Michael Turner’s 1993 debut, Hard Core Logo (a punk-rock novel in verse, lyrics, and voice mail, turned into a movie by Bruce McDonald), was as promiscuous a hybrid of forms as The Pornographer’s Poem. But the newly reissued American Whiskey Bar (1997) remains his most bracing adventure in hypertext: the screenplay of a fake movie, prefaced by strenuous disavowals from its real writer (Turner, who complains that he wrote it as a “basis for improvisation,” only to have it “MADE EXACTLY AS I HAD WRITTEN IT!”) and fictitious director (Hungarian porn journeywoman Monika Herendy, who claims she was never on set, having been beaten into a coma before the shoot by the film’s violent German producer, Klaus 9). Further confusing matters, the seemingly unfilmable screenplay later became the basis for a live Canadian telefilm.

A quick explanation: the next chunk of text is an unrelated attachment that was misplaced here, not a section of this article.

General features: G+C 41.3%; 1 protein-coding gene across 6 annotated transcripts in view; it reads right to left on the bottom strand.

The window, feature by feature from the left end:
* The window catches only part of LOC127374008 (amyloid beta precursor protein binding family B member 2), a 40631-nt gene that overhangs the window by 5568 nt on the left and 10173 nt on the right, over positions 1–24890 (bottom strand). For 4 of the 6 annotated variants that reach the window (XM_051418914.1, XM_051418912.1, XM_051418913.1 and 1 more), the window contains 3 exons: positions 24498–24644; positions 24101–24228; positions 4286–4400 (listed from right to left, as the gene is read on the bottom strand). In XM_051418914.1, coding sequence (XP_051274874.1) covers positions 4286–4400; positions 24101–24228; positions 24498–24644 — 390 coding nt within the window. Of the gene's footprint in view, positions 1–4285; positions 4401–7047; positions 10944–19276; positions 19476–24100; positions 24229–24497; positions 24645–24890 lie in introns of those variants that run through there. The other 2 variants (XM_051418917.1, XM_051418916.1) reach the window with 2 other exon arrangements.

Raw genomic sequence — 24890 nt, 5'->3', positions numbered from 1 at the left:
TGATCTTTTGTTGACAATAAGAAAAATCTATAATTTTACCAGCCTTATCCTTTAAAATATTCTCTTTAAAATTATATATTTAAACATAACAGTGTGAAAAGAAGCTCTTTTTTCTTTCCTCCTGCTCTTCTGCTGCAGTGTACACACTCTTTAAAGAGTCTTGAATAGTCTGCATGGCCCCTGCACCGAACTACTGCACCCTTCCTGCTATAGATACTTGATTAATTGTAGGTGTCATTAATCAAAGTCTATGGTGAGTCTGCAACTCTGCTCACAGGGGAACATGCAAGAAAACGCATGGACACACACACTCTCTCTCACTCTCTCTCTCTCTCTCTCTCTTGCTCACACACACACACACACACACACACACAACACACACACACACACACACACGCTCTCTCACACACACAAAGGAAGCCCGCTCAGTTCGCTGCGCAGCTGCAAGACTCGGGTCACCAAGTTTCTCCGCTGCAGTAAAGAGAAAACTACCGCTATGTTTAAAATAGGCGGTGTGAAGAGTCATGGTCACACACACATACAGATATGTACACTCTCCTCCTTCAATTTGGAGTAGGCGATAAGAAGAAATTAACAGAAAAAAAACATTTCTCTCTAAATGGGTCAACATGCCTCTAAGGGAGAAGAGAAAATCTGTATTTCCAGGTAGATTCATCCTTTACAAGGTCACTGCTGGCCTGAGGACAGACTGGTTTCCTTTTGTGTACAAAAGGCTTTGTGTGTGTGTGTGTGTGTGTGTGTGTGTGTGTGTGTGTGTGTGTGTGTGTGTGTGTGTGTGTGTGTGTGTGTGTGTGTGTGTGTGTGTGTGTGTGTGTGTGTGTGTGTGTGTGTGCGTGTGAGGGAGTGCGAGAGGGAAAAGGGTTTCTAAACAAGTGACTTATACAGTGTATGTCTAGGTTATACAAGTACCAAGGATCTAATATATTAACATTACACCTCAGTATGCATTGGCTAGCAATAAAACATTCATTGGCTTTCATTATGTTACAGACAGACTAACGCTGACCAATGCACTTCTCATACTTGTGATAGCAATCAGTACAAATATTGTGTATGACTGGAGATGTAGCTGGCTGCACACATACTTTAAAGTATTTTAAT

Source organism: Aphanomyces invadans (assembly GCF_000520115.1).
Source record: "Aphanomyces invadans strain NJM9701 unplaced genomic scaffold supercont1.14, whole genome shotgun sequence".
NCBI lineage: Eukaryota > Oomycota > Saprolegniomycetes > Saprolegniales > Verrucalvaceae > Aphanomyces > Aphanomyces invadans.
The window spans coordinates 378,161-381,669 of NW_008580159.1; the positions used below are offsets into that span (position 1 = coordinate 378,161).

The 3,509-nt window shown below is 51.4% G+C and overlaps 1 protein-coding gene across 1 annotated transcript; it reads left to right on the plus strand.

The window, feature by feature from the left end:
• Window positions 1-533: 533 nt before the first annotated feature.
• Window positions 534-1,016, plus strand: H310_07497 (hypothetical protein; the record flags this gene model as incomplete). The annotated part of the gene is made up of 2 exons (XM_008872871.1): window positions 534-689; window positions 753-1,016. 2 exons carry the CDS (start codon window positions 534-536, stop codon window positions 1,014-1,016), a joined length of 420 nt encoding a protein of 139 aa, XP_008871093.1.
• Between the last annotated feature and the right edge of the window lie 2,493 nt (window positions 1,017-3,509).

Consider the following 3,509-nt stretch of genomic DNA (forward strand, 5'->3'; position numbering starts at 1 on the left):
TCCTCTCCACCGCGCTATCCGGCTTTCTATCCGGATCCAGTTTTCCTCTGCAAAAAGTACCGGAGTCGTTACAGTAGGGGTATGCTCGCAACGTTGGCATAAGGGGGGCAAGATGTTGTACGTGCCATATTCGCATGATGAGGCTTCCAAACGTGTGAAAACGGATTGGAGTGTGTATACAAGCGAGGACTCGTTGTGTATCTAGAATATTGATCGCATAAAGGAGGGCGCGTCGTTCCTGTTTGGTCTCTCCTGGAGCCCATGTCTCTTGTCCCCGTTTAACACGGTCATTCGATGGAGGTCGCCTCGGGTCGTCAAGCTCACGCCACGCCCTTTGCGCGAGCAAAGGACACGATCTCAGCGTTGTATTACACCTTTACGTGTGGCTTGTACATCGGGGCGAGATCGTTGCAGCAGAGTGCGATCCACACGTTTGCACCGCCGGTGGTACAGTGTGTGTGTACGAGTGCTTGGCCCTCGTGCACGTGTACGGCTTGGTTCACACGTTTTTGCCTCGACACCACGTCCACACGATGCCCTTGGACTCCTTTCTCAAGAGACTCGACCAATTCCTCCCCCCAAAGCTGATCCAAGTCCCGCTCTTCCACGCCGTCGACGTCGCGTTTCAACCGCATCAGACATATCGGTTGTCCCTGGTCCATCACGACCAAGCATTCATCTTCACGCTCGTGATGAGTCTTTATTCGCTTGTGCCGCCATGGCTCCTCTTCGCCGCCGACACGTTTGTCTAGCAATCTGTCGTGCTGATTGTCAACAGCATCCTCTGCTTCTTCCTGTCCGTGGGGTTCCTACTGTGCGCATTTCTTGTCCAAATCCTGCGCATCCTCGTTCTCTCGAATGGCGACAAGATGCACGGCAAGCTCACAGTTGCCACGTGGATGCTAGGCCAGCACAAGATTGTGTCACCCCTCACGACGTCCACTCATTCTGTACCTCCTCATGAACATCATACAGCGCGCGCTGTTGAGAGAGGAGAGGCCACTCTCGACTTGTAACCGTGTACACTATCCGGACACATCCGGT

American Whiskey Bar is, like Russian Ark, a one-shot piece, panning from table to table in its titular location: Sanitation workers discuss script ideas; an interracial couple squabbles; two secretaries fantasize about fellatio. A lot of the talk is pornographic or concerns pornography (one much discussed screenplay evolves anagrammatically from Ancient Rome to A Nice Mentor to O Mean Cretin), and conflicts of class, race, gender, and sexuality erupt in hilariously schematic and surreal ways. Professing to be less than it is, it’s a surprisingly haunting work—a smutty Pale Fire that, through its dizzying strata of competing truths, may have more to say about our reality than it ever lets on.